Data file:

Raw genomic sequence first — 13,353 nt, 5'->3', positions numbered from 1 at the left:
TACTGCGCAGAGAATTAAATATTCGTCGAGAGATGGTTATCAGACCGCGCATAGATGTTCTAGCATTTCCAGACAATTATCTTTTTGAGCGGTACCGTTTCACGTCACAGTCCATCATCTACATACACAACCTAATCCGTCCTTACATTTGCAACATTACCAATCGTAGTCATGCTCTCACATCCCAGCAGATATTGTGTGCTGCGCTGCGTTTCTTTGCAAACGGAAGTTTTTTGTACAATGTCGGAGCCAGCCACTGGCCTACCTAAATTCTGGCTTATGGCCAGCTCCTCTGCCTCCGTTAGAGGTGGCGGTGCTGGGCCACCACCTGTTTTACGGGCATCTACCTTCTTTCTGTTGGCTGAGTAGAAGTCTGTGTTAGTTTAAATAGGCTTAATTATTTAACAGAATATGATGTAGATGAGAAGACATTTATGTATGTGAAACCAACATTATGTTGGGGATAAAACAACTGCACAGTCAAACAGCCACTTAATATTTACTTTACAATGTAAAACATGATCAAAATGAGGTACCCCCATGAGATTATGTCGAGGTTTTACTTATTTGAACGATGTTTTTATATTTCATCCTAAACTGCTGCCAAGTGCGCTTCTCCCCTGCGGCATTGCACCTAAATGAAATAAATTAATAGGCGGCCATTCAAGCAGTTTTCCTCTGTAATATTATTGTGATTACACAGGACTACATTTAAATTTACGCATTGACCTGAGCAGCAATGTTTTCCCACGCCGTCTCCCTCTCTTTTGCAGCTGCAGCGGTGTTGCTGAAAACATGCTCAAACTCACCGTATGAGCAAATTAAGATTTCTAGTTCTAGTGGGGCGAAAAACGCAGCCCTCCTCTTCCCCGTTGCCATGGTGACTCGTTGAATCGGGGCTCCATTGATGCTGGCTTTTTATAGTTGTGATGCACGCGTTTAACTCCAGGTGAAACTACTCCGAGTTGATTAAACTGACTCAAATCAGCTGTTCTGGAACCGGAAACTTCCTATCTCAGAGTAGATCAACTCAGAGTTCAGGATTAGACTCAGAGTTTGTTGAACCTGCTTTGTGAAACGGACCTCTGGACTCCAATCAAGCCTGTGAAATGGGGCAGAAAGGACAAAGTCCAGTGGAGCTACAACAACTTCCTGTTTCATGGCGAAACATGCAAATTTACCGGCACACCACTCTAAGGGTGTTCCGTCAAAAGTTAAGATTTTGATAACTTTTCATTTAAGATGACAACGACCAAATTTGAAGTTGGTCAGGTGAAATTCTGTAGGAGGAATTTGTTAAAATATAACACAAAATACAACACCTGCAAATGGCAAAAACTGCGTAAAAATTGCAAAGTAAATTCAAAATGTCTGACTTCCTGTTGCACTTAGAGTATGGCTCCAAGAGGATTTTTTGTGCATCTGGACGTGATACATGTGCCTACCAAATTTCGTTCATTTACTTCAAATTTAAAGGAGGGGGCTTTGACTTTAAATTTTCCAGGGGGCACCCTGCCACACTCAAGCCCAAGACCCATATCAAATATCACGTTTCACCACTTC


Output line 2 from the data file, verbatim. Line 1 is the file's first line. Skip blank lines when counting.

TACTGCGCAGAGAATTAAATATTCGTCGAGAGATGGTTATCAGACCGCGCATAGATGTTCTAGCATTTCCAGACAATTATCTTTTTGAGCGGTACCGTTTCACGTCACAGTCCATCATCTACATACACAACCTAATCCGTCCTTACATTTGCAACATTACCAATCGTAGTCATGCTCTCACATCCCAGCAGATATTGTGTGCTGCGCTGCGTTTCTTTGCAAACGGAAGTTTTTTGTACAATGTCGGAGCCAGCCACTGGCCTACCTAAATTCTGGCTTATGGCCAGCTCCTCTGCCTCCGTTAGAGGTGGCGGTGCTGGGCCACCACCTGTTTTACGGGCATCTACCTTCTTTCTGTTGGCTGAGTAGAAGTCTGTGTTAGTTTAAATAGGCTTAATTATTTAACAGAATATGATGTAGATGAGAAGACATTTATGTATGTGAAACCAACATTATGTTGGGGATAAAACAACTGCACAGTCAAACAGCCACTTAATATTTACTTTACAATGTAAAACATGATCAAAATGAGGTACCCCCATGAGATTATGTCGAGGTTTTACTTATTTGAACGATGTTTTTATATTTCATCCTAAACTGCTGCCAAGTGCGCTTCTCCCCTGCGGCATTGCACCTAAATGAAATAAATTAATAGGCGGCCATTCAAGCAGTTTTCCTCTGTAATATTATTGTGATTACACAGGACTACATTTAAATTTACGCATTGACCTGAGCAGCAATGTTTTCCCACGCCGTCTCCCTCTCTTTTGCAGCTGCAGCGGTGTTGCTGAAAACATGCTCAAACTCACCGTATGAGCAAATTAAGATTTCTAGTTCTAGTGGGGCGAAAAACGCAGCCCTCCTCTTCCCCGTTGCCATGGTGACTCGTTGAATCGGGGCTCCATTGATGCTGGCTTTTTATAGTTGTGATGCACGCGTTTAACTCCAGGTGAAACTACTCCGAGTTGATTAAACTGACTCAAATCAGCTGTTCTGGAACCGGAAACTTCCTATCTCAGAGTAGATCAACTCAGAGTTCAGGATTAGACTCAGAGTTTGTTGAACCTGCTTTGTGAAACGGACCTCTGGACTCCAATCAAGCCTGTGAAATGGGGCAGAAAGGACAAAGTCCAGTGGAGCTACAACAACTTCCTGTTTCATGGCGAAACATGCAAATTTACCGGCACACCACTCTAAGGGTGTTCCGTCAAAAGTTAAGATTTTGATAACTTTTCATTTAAGATGACAACGACCAAATTTGAAGTTGGTCAGGTGAAATTCTGTAGGAGGAATTTGTTAAAATATAACACAAAATACAACACCTGCAAATGGCAAAAACTGCGTAAAAATTGCAAAGTAAATTCAAAATGTCTGACTTCCTGTTGCACTTAGAGTATGGCTCCAAGAGGATTTTTTGTGCATCTGGACGTGATACATGTGCCTACCAAATTTCGTTCATTTACTTCAAATTTAAAGGAGGGGGCTTTGACTTTAAATTTTCCAGGGGGCACCCTGCCACACTCAAGCCCAAGACCCATATCAAATATCACGTTTCACCACTTC